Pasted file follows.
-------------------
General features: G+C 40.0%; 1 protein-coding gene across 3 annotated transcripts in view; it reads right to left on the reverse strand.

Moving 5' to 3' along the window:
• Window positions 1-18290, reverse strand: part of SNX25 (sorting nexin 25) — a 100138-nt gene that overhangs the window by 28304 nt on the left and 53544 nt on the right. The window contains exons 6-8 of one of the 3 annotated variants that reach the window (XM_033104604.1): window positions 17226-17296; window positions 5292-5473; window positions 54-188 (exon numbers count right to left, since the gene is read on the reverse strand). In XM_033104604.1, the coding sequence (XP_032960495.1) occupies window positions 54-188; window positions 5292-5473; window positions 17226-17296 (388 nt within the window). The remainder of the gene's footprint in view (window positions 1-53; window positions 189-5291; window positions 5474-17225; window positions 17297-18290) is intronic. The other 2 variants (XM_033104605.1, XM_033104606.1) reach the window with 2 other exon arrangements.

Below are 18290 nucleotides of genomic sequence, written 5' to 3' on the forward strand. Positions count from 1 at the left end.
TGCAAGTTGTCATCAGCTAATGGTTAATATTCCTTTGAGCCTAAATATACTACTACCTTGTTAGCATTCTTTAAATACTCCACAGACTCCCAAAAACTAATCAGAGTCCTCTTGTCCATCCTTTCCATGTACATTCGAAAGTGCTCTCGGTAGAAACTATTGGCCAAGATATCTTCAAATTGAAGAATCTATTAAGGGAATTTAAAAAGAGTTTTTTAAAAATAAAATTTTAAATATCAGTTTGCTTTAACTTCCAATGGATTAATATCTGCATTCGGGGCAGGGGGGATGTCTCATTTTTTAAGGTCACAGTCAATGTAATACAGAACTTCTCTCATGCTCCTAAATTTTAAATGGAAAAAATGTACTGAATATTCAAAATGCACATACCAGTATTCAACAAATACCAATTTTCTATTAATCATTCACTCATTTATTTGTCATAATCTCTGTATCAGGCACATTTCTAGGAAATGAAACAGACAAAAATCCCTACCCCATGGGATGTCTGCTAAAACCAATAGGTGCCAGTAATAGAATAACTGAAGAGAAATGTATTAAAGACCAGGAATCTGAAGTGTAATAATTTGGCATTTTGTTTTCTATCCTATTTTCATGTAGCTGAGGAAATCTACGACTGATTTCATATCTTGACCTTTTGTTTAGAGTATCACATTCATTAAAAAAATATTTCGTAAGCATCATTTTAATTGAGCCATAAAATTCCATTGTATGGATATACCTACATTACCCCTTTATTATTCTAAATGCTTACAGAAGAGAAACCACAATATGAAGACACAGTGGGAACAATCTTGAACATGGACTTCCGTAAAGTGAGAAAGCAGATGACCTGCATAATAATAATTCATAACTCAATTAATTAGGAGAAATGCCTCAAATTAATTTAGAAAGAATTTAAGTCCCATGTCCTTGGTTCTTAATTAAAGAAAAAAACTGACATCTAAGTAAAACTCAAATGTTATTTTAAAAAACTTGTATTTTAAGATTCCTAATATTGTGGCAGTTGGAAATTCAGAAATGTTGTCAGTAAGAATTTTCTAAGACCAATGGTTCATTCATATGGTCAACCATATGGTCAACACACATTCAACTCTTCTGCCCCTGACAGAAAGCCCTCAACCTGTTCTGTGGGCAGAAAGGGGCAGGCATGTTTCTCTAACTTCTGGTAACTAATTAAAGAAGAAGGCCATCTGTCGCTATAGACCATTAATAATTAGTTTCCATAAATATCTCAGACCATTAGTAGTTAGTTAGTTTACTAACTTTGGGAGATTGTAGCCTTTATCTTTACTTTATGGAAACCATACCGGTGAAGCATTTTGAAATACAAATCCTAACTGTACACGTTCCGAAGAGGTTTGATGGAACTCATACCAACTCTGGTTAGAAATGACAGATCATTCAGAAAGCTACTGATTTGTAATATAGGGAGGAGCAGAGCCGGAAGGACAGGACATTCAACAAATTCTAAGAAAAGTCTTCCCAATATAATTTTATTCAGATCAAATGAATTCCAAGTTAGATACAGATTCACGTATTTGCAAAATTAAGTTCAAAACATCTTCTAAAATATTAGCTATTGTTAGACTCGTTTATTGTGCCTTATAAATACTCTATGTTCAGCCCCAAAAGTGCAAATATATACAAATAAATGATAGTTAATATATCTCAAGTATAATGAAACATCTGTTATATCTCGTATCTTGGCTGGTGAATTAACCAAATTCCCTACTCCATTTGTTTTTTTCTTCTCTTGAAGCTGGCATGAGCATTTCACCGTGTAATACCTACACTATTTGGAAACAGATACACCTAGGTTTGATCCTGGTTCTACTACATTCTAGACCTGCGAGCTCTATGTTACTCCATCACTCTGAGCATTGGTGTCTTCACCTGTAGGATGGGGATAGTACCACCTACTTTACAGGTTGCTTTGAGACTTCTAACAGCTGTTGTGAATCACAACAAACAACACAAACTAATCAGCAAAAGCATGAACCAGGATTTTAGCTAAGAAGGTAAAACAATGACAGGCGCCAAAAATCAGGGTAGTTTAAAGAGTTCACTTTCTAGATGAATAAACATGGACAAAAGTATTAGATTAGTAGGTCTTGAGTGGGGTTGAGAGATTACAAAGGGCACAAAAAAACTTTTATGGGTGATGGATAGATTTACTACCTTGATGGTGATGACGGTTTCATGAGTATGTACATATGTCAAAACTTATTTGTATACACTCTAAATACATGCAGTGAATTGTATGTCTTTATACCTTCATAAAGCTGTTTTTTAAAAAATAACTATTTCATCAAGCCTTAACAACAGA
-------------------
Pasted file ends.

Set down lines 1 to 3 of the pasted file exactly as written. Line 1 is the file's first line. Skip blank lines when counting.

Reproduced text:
General features: G+C 40.0%; 1 protein-coding gene across 3 annotated transcripts in view; it reads right to left on the reverse strand.

Moving 5' to 3' along the window:
• Window positions 1-18290, reverse strand: part of SNX25 (sorting nexin 25) — a 100138-nt gene that overhangs the window by 28304 nt on the left and 53544 nt on the right. The window contains exons 6-8 of one of the 3 annotated variants that reach the window (XM_033104604.1): window positions 17226-17296; window positions 5292-5473; window positions 54-188 (exon numbers count right to left, since the gene is read on the reverse strand). In XM_033104604.1, the coding sequence (XP_032960495.1) occupies window positions 54-188; window positions 5292-5473; window positions 17226-17296 (388 nt within the window). The remainder of the gene's footprint in view (window positions 1-53; window positions 189-5291; window positions 5474-17225; window positions 17297-18290) is intronic. The other 2 variants (XM_033104605.1, XM_033104606.1) reach the window with 2 other exon arrangements.